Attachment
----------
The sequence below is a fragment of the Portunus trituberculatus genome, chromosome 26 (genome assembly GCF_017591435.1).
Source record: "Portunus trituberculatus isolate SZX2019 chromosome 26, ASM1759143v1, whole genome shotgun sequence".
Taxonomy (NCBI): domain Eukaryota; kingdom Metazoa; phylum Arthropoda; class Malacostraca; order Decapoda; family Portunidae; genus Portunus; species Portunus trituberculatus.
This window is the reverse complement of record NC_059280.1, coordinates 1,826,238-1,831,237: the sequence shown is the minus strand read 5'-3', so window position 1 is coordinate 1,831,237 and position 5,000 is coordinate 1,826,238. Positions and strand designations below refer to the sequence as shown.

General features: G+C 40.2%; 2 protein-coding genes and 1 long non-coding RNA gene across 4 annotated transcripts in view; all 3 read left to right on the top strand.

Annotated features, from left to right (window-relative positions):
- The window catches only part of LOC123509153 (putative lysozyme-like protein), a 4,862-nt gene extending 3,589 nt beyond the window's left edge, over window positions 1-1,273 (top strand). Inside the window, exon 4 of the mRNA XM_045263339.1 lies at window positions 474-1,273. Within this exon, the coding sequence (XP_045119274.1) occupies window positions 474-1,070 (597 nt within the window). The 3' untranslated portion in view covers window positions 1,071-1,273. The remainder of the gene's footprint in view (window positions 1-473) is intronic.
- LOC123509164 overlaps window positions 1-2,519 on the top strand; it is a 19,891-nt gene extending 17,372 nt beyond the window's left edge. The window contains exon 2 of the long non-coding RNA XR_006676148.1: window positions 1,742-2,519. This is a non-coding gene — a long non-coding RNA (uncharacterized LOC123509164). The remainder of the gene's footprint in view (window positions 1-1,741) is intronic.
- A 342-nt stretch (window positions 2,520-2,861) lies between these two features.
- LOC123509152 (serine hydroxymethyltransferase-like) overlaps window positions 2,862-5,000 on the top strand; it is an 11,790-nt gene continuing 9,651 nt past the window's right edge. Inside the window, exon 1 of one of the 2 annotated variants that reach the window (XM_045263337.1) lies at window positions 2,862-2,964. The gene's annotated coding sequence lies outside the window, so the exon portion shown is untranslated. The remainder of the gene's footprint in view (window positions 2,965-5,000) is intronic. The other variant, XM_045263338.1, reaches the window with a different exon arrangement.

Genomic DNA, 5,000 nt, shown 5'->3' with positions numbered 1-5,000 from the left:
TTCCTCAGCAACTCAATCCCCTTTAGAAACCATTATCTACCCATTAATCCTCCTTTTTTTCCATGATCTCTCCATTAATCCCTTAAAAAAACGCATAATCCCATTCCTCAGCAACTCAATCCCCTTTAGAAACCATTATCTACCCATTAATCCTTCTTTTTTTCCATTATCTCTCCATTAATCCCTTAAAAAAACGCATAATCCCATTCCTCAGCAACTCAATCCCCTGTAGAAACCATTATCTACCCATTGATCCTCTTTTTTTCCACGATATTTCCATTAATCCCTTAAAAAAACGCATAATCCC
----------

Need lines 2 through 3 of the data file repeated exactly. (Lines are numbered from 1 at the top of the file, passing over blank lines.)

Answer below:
Source record: "Portunus trituberculatus isolate SZX2019 chromosome 26, ASM1759143v1, whole genome shotgun sequence".
Taxonomy (NCBI): domain Eukaryota; kingdom Metazoa; phylum Arthropoda; class Malacostraca; order Decapoda; family Portunidae; genus Portunus; species Portunus trituberculatus.